Remember the warning by John Bogle during the now infamous interview with Morningstar’s Christine Benz where he said “I think we need to fix the index… My ultimate hope, if you will, is to have an improved let’s say all total bond market index fund for U.S. investors.” 
Financial professionals often warn clients “that past performance is not indicative of future results,” so why do so many take comfort in allocating capital to this index? Alternatively, they can search out active or certain rules-based models. Index back tests are always suspect, but for comparison purposes, how is the logic of past performance from a “flawed index” better than evidence from results that validate Mr. Bogle’s viewpoint? Note that the Columbia Diversified Fixed Income ETF (DIAL) follows this index which has outperformed AGG since Mr. Bogle was quoted and even since 2007 shown below. Of course, other active fixed income ETF’s such as PIMCO Total Return ETF (BOND) and the SPDR DoubleLine Total Return Tactical ETF (TOTL) also offer interesting alternative solutions.
“In U.S. We Trust”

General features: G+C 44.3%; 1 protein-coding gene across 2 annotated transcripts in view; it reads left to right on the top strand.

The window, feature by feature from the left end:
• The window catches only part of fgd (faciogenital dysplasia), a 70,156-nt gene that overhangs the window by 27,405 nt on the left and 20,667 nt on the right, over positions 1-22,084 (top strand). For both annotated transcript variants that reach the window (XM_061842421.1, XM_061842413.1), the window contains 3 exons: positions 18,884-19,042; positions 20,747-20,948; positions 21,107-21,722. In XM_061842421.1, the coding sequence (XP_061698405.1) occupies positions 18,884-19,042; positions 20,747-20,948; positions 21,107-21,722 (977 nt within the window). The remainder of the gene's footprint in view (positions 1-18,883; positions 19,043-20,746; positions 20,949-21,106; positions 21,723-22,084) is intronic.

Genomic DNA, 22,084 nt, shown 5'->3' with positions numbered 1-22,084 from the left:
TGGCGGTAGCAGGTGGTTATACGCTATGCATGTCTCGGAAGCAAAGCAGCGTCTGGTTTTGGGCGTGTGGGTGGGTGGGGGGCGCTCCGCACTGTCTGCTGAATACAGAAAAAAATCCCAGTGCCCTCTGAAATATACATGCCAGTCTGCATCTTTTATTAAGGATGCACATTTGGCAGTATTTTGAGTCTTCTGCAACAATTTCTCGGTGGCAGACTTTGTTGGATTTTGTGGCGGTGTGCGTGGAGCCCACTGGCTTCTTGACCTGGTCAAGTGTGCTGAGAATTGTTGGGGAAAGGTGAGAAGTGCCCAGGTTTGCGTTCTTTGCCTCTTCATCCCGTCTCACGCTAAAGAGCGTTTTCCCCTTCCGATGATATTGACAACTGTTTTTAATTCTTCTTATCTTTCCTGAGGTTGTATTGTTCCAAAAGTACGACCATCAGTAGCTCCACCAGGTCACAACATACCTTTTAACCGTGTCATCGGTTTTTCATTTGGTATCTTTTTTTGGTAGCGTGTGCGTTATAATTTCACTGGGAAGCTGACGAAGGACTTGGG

Investors and their financial advisors should not be passive about their investment decisions; especially when treasury debt is increasing and is the largest allocation in the Bloomberg Barclays U.S. Aggregate Bond Index. United States Treasury debt in this index is about 38%, but total U.S. Government debt amounts to about 70%. In 2018, the Treasury announced that it issued $1.586 trillion in debt, the largest annual total since 2010. If credit matters and duration carries risk, why do investors not look at actively managed ETFs like the High Yield ETF (HYLD) as part of their alternative bucket. Advisors, investors, and ETF Strategists need to think in a forward manner or run the risk of robotically not adjusting the program to new circumstances. Robotics work when they are run by artificial intelligence which arguably provides long-term adaptive solutions. Thematically, of course, we are strong believers in this trend as defined by Robo Global & AI (ROBO) and its rules-based diversified adaptive approach to index construction. Of course, fixing the Bloomberg Barclays U.S. Agg index may be complicated, but a passive approach to a problem with billions or even trillions of capital at stake simply does not make any sense.
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